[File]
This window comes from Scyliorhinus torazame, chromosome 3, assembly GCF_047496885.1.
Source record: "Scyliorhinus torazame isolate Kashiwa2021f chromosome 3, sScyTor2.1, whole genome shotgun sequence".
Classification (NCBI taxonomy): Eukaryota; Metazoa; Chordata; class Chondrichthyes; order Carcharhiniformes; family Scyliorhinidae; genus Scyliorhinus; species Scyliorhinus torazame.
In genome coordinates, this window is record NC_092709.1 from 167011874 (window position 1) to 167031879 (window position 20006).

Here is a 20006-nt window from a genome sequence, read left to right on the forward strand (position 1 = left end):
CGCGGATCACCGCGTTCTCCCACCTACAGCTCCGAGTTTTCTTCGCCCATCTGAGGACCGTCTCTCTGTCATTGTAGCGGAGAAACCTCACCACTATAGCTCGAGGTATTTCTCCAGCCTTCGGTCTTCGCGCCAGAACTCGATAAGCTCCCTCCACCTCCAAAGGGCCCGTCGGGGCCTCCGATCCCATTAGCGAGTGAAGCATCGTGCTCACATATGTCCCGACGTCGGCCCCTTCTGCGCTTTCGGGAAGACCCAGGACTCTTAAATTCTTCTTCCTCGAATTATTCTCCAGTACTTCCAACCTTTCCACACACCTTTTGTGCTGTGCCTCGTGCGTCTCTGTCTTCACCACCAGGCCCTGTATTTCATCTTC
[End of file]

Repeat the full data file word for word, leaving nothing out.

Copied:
This window comes from Scyliorhinus torazame, chromosome 3, assembly GCF_047496885.1.
Source record: "Scyliorhinus torazame isolate Kashiwa2021f chromosome 3, sScyTor2.1, whole genome shotgun sequence".
Classification (NCBI taxonomy): Eukaryota; Metazoa; Chordata; class Chondrichthyes; order Carcharhiniformes; family Scyliorhinidae; genus Scyliorhinus; species Scyliorhinus torazame.
In genome coordinates, this window is record NC_092709.1 from 167011874 (window position 1) to 167031879 (window position 20006).

Here is a 20006-nt window from a genome sequence, read left to right on the forward strand (position 1 = left end):
CGCGGATCACCGCGTTCTCCCACCTACAGCTCCGAGTTTTCTTCGCCCATCTGAGGACCGTCTCTCTGTCATTGTAGCGGAGAAACCTCACCACTATAGCTCGAGGTATTTCTCCAGCCTTCGGTCTTCGCGCCAGAACTCGATAAGCTCCCTCCACCTCCAAAGGGCCCGTCGGGGCCTCCGATCCCATTAGCGAGTGAAGCATCGTGCTCACATATGTCCCGACGTCGGCCCCTTCTGCGCTTTCGGGAAGACCCAGGACTCTTAAATTCTTCTTCCTCGAATTATTCTCCAGTACTTCCAACCTTTCCACACACCTTTTGTGCTGTGCCTCGTGCGTCTCTGTCTTCACCACCAGGCCCTGTATTTCATCTTC